The final concert of the NFM Orchestra Academy is a meeting with well-known, outstanding works from the times of Classicism and Romanticism. The first will be the Marriage of Figaro Overture by Wolfgang Amadeus Mozart.
Developed by the Italian poet Lorenzo Da Ponte, the story of the adventures of the title hero became for the Austrian composer a pretext to write one of his most outstanding and most often performed stage works. The opera begins with a dynamic Overture in D major, which is also often performed separately.
The atmospheric Piano Concerto in F minor by Frederic Chopin, although maintained in the virtuoso stile brillant clearly shows the Polish composer’s individual style. It is a deeply personal work, it reflects the composer’s experience. “I tell the piano what I would tell you more than once,” wrote Chopin in his letters to Tytus Woyciechowski, his life-long friend. In the first movement, episodes full of reverie are interspersed with more virtuoso fragments. The most subjective movement is the dreamy, oneiric Larghetto, inspired by Chopin’s crush on the singer Konstancja Gładkowska. The whole is crowned with a rondo stylization of kujawiak, in which the bow sticks hitting the strings at times imitate the playing of country musicians.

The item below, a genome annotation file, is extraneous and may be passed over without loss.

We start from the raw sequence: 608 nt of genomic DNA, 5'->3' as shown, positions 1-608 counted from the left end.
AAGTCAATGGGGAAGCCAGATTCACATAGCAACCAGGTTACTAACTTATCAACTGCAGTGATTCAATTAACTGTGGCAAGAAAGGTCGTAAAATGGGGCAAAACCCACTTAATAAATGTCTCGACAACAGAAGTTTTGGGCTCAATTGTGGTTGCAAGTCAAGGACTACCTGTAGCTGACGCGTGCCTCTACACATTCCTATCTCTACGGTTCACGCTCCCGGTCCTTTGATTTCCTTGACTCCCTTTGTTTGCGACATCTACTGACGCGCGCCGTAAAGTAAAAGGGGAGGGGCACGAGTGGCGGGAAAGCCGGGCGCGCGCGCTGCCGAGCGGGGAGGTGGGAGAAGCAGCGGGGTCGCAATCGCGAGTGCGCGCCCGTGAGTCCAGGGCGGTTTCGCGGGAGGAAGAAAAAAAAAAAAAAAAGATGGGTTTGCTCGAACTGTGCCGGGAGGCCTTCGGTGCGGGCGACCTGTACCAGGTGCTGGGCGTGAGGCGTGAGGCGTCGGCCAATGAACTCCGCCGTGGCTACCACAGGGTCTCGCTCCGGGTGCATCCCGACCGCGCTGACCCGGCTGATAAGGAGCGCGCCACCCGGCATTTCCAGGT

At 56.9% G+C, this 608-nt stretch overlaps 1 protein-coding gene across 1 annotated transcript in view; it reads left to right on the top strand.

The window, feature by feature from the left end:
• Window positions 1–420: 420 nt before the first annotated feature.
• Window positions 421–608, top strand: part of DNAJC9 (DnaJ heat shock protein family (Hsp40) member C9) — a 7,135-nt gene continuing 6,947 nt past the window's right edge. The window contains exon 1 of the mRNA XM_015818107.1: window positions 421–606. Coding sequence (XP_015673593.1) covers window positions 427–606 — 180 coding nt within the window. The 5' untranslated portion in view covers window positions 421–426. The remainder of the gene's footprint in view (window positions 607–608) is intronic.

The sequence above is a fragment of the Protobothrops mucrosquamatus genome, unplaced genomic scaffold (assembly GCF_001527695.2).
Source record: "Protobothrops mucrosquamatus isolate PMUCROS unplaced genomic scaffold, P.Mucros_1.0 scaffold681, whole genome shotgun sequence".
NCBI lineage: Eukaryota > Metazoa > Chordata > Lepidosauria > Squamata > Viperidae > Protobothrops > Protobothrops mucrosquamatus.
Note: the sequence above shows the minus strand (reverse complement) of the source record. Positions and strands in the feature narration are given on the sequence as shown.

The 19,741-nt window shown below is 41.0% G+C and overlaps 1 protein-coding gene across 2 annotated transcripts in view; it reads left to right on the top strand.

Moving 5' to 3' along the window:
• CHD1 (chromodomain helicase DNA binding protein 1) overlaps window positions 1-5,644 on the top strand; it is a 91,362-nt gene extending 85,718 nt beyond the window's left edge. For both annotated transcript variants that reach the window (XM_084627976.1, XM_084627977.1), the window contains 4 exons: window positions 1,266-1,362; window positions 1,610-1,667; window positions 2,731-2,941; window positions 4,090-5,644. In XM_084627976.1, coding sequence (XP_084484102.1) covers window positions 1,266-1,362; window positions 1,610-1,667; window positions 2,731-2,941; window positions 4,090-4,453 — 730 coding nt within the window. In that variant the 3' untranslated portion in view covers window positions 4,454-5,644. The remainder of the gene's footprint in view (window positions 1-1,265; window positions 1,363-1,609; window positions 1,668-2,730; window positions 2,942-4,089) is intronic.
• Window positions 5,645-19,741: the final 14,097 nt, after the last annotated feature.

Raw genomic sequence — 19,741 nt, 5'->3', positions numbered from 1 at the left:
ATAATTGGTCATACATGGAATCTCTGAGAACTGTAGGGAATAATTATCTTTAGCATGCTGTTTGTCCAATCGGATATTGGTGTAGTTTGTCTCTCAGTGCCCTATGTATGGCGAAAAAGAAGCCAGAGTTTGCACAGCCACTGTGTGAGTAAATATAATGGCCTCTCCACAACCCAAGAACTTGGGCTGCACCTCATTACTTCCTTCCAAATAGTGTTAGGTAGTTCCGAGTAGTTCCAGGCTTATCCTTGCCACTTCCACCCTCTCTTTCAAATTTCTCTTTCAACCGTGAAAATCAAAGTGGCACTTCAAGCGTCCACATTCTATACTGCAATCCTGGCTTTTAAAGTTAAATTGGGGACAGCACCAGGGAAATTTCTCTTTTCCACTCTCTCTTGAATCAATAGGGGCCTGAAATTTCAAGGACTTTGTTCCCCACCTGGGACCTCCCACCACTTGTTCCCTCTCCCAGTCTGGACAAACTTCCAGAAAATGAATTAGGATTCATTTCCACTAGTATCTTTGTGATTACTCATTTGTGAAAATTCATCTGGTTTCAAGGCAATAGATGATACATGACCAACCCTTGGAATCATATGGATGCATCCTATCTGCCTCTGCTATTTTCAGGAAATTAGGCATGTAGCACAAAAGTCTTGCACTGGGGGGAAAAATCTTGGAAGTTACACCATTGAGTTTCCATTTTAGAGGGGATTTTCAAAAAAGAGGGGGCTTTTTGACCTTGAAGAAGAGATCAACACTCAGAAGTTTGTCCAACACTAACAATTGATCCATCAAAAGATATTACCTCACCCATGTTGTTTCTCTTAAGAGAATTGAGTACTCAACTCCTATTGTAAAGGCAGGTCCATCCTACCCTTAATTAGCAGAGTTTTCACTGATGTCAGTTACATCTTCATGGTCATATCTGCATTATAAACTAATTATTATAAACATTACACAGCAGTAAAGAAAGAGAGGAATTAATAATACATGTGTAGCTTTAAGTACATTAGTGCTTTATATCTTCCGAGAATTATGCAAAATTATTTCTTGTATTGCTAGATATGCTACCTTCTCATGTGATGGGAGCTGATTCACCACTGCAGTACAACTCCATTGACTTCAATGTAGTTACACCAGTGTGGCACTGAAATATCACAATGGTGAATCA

Symphony No. 3 in E flat major by Ludwig van Beethoven is one of his most important works, and at the same time the first symphony in the history of music, which was conceived with such a momentum. When writing this work, Beethoven thought of dedicating it to Napoleon Bonaparte, but when Bonaparte was crowned Emperor of France, an angry composer decided that in this way the leader betrayed his republican ideals and wrote a dedication pressing the quill so hard that he scratched a hole in the paper. The extended first movement is heroic in the mood and full of panache. Instead of the typical slow movement, Beethoven offered listeners a striking funeral march. In the middle episode of the dynamic, and even aggressive third movement, Scherzo, a virtuoso fragment appears for three French horns. The finale was based on a theme taken from Beethoven’s own ballet about Prometheus, which he elaborated into bravura variations. These, in turn, lead to a triumphant apotheosis.